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Nigerians Reconsider World Cup Viewing Centers After Attack

  • Heather Murdock

Free TV channels in Nigeria don’t show the World Cup. But for about 25 cents, fans across the country can enjoy the game at "viewing centers," which are often as informal as a television set and a bunch of chairs.

In northeastern Nigeria, where a five-year Islamist insurgency has killed thousands of people and crushed the economy, football is one of the few pleasures left.

Beauty Zopti, a fan, lives in Bauchi, a northern state bordering Yobe, where the bomb hit fans during the Brazil-Mexico World Cup match Tuesday night.

“I do go to viewing center to watch football. But due to what is happening now, I think one should rethink," Zopti said. "Because definitely I’m thinking of watching it at home, because going to the viewing center has become something else with the recent bombing all over.“

At the end of May, 40 people were killed watching a football match at a viewing center in Adamawa state. Two weeks earlier, in Plateau state, security forces stopped an attempted attack on a viewing center, but three people were still killed, including the bomber.

Boko Haram

  • Based in the northeastern city of Maiduguri
  • Self-proclaimed leader is Abubakar Shekau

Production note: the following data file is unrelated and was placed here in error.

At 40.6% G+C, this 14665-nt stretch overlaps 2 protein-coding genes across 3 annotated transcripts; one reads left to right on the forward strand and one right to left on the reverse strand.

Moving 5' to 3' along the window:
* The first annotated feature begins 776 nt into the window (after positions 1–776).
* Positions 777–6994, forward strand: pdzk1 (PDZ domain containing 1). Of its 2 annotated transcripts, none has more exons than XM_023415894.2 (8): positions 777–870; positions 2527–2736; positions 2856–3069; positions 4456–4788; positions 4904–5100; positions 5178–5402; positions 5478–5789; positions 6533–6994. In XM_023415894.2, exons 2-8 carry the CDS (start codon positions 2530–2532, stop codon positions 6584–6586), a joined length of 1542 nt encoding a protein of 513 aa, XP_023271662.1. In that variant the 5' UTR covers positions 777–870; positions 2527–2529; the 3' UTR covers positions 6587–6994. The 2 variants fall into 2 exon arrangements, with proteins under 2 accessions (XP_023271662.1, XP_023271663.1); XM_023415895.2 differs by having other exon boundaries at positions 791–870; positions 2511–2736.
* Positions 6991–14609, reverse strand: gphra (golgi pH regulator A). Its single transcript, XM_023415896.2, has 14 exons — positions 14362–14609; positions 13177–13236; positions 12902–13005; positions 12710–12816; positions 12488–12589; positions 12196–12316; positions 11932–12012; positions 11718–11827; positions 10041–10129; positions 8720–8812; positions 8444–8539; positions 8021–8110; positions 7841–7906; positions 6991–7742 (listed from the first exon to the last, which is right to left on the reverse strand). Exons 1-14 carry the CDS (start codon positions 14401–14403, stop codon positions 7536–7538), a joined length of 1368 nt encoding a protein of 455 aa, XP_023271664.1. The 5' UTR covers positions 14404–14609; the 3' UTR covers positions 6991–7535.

• Began in 2002 as a nonviolent Islamist splinter group
  • Launched uprising in 2009
  • Has killed tens of thousands since 2010
  • Boko Haram translates to "Western education is sinful"
  • Wants Nigeria to adopt strict Islamic law
No one has claimed responsibility for the attacks Tuesday, that killed 21 people in Damaturu, but Boko Haram insurgents are widely blamed.

The insurgency appears to have escalated in recent months, with more than 2,000 people killed this year alone and hundreds of schoolgirls kidnapped. The girls have been held captive now for over two months.

“Massacres have been occurring with regularity and some communities have actually been wiped out over the last six weeks. So the evidence is clear that the insurgency is getting worse,” noted Jibrin Ibrahim, the executive director of the Center for Democracy and Development in Abuja.

According to the United Nations, roughly half a million people have fled their homes because of the violence.

Boko Haram preaches its own harsh version of Islamic law that rejects all things Western, which, to them, includes football. But TV ratings show nothing is more African than football, with at least 17.5 million people in Nigeria alone watching the Nigeria-Iran matchup Monday night.

Meanwhile in Brazil, members of the Nigerian national team say news of the attack on citizens watching them play in the World Cup has strengthened their resolve to win.

"In fact we are more than ever determined that the only way we can console or condole these people that lost their lives or who are injured, to is just do one thing, go ahead and beat Bosnia and qualify for the next round of the World Cup," team official Emanuel Attah told Reuters news agency.

Attah also appealed to those responsible for the attack to renounce violence.

"That's why we are appealing to all those behind it - some of them must have played football before, some of them must have been football fans - appealing to them to please give their luck a chance and let all this bombing and killing stop. It's not good for us," he said.

Some material for this report provided by Reuters

2014 Brazil World Cup Moments, June 18, 2014

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